Is the Robin Wood Bushcraft Axe for you?
I bought the Robin Wood Bushcraft Axe for use on my bushcraft courses, spoon carving courses but also for good old fashioned wood chopping for the log burner. So if you are a person who needs an axe for general purposes or for specialist uses please read on.
Not only is this a great mid-range axe it is also a reasonably priced tool. I’ve used many different axes for bushcraft and carving over the years. This review gives you information about the axe to help you to decide whether this is for you or not.
I found the fit of the Bushcraft Axe head to the 19″ hickory handle to be tight. It feels very secure. The head has been pressed on to the handle and it has a wooden and metal wedge driven in to the eye. The top has been sanded flush which makes a pleasing profile.
How does the Robin Wood Bushcraft Axe feel in hand?
The handle has a textured finish along the length. This makes for a very good grip. With my right hand I took hold of the throat/grip area. I let my grip slacken slightly and the handle slid through and rested two thirds of the way up the belly/back of the handle. This felt perfect for smaller work such as splitting kindling or tapping in wooden pegs. I then choked up the head and this felt very comfortable for fine shaving and removal of stock from smaller spoon blanks.
How does the Bushcraft Axe compare to other axes quality wise?
There are some curls of wood around the shoulders from where the head has been pressed on, however this is only an aesthetic quibble on my part. The head is high carbon and has been drop forged. It has a lovely black finish which contrasts well with the highly ground and phenomenally sharp edge. The head has some irregularities such as the poll not being absolutely square but this gives the bushcraft axe character. I purchased the optional sheath to protect me and the edge. It is a simple and effective addition to the axe.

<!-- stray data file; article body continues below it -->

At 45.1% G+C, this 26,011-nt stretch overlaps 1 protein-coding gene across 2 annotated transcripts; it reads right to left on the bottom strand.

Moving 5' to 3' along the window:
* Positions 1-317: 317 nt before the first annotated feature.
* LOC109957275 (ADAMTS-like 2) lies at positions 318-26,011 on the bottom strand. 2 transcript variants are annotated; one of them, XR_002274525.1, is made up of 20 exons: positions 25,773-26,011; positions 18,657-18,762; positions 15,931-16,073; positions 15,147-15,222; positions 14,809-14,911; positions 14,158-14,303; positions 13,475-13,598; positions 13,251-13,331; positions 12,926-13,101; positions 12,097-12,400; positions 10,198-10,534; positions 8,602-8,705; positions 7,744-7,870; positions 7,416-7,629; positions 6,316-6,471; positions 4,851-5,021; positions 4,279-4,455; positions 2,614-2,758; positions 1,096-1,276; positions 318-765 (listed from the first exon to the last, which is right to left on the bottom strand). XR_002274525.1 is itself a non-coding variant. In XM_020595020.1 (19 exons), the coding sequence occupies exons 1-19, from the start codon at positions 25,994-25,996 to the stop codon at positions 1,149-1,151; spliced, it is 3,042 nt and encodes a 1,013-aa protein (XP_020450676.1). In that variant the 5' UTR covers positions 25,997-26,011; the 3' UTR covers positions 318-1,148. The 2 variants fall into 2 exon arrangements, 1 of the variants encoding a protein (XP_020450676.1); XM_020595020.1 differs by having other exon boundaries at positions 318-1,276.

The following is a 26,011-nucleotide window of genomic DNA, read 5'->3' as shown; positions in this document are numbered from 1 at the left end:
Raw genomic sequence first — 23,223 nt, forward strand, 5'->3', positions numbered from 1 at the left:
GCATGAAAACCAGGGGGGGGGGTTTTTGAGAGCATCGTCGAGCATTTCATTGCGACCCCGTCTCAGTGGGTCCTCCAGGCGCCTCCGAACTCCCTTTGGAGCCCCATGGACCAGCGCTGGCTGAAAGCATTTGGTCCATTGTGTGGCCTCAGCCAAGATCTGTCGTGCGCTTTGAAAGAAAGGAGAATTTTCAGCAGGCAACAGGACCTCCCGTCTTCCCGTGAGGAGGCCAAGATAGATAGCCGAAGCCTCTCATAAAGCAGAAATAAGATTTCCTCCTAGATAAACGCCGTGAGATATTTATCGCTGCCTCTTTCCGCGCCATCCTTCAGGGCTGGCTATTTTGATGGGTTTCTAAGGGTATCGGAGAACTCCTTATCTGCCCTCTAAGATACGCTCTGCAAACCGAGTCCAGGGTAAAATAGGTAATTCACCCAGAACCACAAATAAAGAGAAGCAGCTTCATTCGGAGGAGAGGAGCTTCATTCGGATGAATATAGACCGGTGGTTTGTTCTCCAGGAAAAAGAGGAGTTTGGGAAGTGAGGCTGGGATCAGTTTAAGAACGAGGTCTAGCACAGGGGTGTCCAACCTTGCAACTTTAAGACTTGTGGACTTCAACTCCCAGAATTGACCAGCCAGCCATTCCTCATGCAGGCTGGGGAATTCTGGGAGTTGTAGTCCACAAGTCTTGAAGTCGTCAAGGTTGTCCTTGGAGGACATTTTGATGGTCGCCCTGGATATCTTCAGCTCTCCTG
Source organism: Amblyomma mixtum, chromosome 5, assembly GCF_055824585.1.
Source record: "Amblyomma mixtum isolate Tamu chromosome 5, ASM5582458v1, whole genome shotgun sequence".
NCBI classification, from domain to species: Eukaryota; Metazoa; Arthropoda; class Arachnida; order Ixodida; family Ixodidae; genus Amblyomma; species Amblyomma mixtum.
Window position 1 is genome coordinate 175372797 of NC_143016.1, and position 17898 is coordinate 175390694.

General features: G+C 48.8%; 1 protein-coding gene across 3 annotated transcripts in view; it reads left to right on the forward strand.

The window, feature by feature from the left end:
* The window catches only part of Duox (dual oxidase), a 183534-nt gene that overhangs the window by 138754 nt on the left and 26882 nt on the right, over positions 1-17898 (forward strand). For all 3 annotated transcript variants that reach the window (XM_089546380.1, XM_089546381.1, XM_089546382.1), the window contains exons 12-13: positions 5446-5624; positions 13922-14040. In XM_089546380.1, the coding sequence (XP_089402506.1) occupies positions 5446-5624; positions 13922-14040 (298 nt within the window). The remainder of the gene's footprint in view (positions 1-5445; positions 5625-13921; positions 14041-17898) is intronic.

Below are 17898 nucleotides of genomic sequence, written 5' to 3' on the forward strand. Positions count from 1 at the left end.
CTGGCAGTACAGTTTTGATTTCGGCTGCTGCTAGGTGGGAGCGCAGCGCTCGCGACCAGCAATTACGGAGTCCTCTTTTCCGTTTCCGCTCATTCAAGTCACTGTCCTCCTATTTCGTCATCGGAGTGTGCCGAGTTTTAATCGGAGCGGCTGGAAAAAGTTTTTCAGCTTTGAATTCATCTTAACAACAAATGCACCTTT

How much does the Bushcraft Axe cost in comparison to other axes?
For its price (currently £49.00 plus £17.50 for the sheath) the Robin Wood Bushcraft Axe looks to be a real contender to the Gransfors Bruks Small Forrest axe, Swedish Carving axe and Scout Hatchet. These are all over £100. It does not have the same quality finish but it does exactly what it says on the tin. I was very impressed with the sharpness of the blade.
What testing have you done so far?
I tested the bushcraft axe on a simple task of splitting wood for the log burner. It accomplished this with ease. I have also blanked some birch and walnut ready for the lathe. This was really nice as the Robin Wood Bushcraft Axe joined my other greenwood working tools and was immediately part of the team. Throughout the year I will be putting the axe through its paces, taking it with me to the woods, using it on courses and using it in demos. I can’t wait to see how it performs and how I adapt to its use. I’ll let you know how I get on and I’d love to hear from you with your experiences of the Robin Wood Bushcraft Axe. You can read reviews and choose one for yourself direct from Robin Wood’s site.